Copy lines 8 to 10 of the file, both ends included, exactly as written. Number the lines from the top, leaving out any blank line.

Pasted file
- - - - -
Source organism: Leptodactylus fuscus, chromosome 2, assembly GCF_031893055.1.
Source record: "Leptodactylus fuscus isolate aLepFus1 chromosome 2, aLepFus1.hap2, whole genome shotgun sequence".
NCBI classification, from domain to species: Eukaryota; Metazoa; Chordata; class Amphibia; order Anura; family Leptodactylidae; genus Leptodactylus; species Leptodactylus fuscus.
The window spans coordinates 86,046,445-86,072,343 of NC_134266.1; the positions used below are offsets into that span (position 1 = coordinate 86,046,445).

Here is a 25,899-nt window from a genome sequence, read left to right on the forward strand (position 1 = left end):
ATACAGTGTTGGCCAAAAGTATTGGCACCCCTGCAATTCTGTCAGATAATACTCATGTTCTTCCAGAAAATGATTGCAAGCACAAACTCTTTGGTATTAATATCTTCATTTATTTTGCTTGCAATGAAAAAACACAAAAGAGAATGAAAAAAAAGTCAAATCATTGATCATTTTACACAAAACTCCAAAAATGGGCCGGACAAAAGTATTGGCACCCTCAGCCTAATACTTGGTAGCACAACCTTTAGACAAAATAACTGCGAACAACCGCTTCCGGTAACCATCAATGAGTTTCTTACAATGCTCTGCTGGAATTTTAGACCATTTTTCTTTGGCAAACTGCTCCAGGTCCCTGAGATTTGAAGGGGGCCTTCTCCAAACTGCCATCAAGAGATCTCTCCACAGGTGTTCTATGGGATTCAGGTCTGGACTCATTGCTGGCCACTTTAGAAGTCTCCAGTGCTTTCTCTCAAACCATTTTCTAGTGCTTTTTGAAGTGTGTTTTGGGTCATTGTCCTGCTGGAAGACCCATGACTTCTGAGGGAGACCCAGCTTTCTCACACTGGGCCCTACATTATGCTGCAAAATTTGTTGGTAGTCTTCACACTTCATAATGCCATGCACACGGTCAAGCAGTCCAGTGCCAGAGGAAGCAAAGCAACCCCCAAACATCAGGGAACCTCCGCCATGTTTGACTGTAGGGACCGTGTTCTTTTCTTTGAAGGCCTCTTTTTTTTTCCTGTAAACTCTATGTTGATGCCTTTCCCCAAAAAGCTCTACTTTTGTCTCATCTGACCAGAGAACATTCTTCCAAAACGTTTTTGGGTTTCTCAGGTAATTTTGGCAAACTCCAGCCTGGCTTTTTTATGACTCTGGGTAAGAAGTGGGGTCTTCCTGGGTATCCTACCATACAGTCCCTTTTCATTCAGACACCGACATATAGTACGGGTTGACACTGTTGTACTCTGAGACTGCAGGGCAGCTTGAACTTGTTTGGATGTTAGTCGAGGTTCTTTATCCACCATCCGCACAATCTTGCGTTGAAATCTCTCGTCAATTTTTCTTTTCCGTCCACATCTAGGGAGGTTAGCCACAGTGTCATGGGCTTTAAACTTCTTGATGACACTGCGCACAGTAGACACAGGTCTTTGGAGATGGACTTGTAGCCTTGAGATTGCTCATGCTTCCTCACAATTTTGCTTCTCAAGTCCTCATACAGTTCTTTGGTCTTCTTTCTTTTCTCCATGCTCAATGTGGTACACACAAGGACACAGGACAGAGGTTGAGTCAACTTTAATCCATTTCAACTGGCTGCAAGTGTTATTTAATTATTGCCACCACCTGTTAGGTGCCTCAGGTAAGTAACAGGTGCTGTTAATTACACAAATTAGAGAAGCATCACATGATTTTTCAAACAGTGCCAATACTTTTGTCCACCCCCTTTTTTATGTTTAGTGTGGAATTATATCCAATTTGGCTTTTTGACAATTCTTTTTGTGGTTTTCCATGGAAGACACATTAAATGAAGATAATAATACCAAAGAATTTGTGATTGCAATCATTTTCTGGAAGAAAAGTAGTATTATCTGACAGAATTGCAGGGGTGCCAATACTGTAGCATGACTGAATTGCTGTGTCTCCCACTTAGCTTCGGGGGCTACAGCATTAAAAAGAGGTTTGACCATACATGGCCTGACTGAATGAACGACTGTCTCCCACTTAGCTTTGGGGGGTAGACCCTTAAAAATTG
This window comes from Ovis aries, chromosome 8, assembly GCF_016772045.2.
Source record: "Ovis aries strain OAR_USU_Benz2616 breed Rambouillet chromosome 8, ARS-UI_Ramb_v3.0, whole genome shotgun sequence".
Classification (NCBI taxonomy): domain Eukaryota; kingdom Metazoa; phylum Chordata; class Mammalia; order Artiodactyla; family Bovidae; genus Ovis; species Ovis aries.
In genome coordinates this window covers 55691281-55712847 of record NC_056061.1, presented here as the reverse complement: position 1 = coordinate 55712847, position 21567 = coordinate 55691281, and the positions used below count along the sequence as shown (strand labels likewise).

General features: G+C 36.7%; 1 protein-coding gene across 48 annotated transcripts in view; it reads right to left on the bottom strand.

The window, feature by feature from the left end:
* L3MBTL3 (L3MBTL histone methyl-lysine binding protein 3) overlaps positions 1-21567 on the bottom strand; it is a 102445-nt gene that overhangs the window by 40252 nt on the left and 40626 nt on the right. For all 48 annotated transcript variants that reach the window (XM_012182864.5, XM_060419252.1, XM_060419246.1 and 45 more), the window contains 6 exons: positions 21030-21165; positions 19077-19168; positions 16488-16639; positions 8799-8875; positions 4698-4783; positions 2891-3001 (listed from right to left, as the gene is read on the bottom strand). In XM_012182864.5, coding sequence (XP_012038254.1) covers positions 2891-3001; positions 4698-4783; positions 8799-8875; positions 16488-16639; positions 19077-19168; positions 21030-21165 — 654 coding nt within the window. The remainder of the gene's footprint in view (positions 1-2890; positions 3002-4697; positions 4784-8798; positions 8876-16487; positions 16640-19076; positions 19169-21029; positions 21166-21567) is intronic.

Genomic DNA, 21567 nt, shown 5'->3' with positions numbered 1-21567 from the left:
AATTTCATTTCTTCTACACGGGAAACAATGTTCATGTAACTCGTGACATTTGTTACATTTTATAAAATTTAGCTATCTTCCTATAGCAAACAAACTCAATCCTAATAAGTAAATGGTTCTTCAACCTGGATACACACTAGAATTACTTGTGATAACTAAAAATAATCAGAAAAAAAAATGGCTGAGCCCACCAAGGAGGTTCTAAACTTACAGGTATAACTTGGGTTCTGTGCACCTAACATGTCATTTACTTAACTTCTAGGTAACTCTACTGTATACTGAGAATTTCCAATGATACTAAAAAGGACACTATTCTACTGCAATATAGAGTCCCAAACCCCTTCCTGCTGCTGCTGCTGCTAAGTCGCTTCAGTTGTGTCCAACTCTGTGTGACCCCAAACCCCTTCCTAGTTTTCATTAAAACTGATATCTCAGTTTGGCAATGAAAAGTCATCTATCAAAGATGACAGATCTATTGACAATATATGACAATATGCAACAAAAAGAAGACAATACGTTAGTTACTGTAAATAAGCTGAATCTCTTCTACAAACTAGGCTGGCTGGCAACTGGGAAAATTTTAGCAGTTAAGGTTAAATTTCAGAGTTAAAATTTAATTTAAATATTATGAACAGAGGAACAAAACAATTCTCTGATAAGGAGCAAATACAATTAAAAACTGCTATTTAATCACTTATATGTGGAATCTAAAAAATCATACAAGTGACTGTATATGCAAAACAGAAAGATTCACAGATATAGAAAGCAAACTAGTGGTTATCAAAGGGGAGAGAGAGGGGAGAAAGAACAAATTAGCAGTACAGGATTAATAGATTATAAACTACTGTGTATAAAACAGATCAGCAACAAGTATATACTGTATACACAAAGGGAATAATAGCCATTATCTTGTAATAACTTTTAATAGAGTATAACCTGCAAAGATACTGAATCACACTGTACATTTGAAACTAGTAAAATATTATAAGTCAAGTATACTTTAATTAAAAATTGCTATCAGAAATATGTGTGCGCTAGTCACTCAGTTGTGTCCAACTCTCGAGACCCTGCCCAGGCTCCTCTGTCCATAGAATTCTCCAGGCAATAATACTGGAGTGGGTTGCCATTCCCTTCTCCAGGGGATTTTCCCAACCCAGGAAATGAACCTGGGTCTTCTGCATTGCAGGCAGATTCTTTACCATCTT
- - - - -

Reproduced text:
Source record: "Ovis aries strain OAR_USU_Benz2616 breed Rambouillet chromosome 8, ARS-UI_Ramb_v3.0, whole genome shotgun sequence".
Classification (NCBI taxonomy): domain Eukaryota; kingdom Metazoa; phylum Chordata; class Mammalia; order Artiodactyla; family Bovidae; genus Ovis; species Ovis aries.
In genome coordinates this window covers 55691281-55712847 of record NC_056061.1, presented here as the reverse complement: position 1 = coordinate 55712847, position 21567 = coordinate 55691281, and the positions used below count along the sequence as shown (strand labels likewise).